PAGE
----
Conquering the mountain
Hay River trio climb Mount Robson

Glen Korstrom
Northern News Services

NNSL (Sep 06/99) - Five-year Northerner Dale Enzenauer has been mountain climbing on and off for the past 12 years, but no climb was as arduous as the one earlier this month.

Along with two other Hay River residents, Clell Crook and Rafe Smith, Enzenauer made it to the 3,954-metre summit of British Columbia's Mount Robson, the highest peak in the Canadian Rockies.

"We mitigated the danger by climbing at 2 o'clock in the morning," Enzenauer said of the climb to the top of the mountain.

"Because it was so warm, the snow was sliding."

The trip started on Aug. 2 and the trio took three days to climb to what they called the dome -- a place at about 3100 metres where the three could camp.

Three days later, the trio were still at the dome because of bad weather.

For Crook and Enzenauer it was much like the year before when bad weather kept them from attempting a climb to the summit.

But unlike 1998, this year would be a success, though not before a seven-hour gruelling hike kick-stepping up the face of the mountain.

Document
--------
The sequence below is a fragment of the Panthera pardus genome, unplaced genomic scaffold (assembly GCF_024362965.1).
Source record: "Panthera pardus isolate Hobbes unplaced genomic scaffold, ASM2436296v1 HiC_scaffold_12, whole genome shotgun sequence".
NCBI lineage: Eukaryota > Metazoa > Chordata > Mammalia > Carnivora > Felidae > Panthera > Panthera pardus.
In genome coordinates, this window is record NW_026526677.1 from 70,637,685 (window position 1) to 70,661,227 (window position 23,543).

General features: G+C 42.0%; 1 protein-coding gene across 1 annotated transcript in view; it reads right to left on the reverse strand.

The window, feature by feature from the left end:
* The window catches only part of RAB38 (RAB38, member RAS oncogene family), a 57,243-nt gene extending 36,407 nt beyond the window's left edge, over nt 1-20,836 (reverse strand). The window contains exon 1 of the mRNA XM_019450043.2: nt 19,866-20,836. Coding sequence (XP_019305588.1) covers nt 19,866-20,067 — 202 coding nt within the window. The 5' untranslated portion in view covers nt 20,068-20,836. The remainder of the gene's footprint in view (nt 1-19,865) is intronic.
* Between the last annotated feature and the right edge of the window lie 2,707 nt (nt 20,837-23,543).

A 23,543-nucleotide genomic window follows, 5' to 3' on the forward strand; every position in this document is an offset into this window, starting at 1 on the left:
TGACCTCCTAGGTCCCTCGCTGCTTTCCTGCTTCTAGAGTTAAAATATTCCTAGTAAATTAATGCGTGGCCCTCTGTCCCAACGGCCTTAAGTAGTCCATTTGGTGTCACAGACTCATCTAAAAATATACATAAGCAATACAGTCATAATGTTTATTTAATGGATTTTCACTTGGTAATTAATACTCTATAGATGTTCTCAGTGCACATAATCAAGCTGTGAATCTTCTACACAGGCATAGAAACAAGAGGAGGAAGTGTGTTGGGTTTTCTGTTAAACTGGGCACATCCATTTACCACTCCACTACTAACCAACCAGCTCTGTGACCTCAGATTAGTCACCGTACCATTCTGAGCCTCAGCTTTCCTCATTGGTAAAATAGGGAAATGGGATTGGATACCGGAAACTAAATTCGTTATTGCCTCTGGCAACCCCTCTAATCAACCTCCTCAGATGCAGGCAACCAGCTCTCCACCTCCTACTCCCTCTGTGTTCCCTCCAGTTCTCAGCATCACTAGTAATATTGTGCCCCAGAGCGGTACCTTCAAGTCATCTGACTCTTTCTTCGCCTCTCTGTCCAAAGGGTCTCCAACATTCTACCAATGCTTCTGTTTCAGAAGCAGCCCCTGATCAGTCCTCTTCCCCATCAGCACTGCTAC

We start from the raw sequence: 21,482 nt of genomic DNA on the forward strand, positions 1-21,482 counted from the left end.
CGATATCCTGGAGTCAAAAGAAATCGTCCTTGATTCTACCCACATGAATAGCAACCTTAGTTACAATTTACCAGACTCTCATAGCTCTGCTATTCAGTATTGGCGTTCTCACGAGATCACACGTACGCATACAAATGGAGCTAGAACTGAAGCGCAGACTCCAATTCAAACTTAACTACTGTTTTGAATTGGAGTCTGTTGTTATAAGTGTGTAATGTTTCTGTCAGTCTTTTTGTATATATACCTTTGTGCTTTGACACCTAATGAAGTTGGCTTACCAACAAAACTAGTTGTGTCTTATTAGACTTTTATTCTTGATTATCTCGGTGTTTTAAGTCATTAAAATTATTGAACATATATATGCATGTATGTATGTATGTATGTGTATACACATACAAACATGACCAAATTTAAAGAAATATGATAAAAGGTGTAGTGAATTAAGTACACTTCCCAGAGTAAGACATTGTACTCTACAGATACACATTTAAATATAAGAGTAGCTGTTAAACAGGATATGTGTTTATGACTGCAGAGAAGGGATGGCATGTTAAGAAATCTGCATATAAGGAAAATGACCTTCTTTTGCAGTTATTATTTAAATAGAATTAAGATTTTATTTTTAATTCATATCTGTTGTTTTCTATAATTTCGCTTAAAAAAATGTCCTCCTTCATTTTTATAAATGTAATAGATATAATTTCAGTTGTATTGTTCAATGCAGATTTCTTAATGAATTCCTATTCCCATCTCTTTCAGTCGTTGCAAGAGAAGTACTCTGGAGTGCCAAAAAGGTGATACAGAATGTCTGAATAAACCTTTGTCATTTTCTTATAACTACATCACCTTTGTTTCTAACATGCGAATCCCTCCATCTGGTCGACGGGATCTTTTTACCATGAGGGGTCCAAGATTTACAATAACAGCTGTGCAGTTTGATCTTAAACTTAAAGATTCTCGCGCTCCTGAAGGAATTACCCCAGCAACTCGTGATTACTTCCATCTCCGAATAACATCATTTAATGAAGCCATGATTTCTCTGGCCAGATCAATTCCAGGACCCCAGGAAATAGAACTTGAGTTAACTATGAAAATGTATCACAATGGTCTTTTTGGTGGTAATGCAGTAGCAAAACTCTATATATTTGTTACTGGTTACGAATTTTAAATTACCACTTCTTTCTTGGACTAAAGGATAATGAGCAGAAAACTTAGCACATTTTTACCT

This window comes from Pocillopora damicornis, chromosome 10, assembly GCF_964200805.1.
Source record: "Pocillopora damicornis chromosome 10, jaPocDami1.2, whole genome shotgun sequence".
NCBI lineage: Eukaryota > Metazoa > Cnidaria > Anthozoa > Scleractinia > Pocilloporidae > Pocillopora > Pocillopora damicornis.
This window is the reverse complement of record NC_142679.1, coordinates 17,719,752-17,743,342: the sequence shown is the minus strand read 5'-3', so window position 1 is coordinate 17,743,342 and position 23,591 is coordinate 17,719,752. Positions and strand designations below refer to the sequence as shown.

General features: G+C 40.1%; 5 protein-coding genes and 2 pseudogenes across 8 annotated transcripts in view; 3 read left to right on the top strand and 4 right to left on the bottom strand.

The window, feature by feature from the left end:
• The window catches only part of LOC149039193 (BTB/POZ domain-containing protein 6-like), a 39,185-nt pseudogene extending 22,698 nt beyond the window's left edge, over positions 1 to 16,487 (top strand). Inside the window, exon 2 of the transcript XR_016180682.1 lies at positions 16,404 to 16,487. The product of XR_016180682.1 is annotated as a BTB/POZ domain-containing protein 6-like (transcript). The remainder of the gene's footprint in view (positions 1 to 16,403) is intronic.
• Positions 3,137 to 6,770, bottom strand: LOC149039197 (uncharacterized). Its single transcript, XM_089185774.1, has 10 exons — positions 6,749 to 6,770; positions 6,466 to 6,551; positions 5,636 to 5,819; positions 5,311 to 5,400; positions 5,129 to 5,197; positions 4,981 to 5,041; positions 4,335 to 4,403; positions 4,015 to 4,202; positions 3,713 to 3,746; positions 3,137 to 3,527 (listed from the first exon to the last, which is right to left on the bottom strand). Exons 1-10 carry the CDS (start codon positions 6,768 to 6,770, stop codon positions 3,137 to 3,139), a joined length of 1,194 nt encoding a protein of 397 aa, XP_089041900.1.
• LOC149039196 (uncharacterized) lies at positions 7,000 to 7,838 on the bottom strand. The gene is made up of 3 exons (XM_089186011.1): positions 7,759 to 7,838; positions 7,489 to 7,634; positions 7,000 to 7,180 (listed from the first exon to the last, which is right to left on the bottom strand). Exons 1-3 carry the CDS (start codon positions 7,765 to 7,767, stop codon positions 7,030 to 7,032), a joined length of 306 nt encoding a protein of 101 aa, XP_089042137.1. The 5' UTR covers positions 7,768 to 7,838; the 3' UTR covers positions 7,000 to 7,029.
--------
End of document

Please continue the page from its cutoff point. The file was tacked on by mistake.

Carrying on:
Finally, at 2 a.m. on Aug. 6, the three decided to make a go of the climb to the top.

All were connected by ropes.

"Mostly you propel yourself upwards with your legs by making kicking steps and we protected our position with our ice axes," Enzenauer said.

"We climbed the face in the dark, then daylight broke and we went maybe a kilometre along a steep ridge."

Enzenauer said the group all used their ice axes and sunk them the full length of the shaft into the mountain.

To help with the kick-stepping, the group all had crampons -- or steel spikes -- on their feet and made it to the top at about 9 a.m.

"We met some young Yammaska mountain guides at the summit as well," he said.

"They had three clients with them, but they all weren't part of our group."

After about an hour at the summit the group decided to start the descent.

But by noon the high temperatures had started to melt the snow and snowslides seemed to be coming down all around them on the upper part of the mountain.

"So we were stranded and had to wait until 6 p.m. because it was too dangerous to move anywhere," Enzenauer said.

"Where we were there was no danger of slides from above us."

The group camped overnight at the dome before making it down to the parking lot in another day.

"My goals are to climb either Mount McKinley, the highest mountain in the United States, or Mount Logan, the highest mountain in Canada within the next five years," Enzenauer said.

"There's no official mountain climbing club in Hay River, but people can contact me."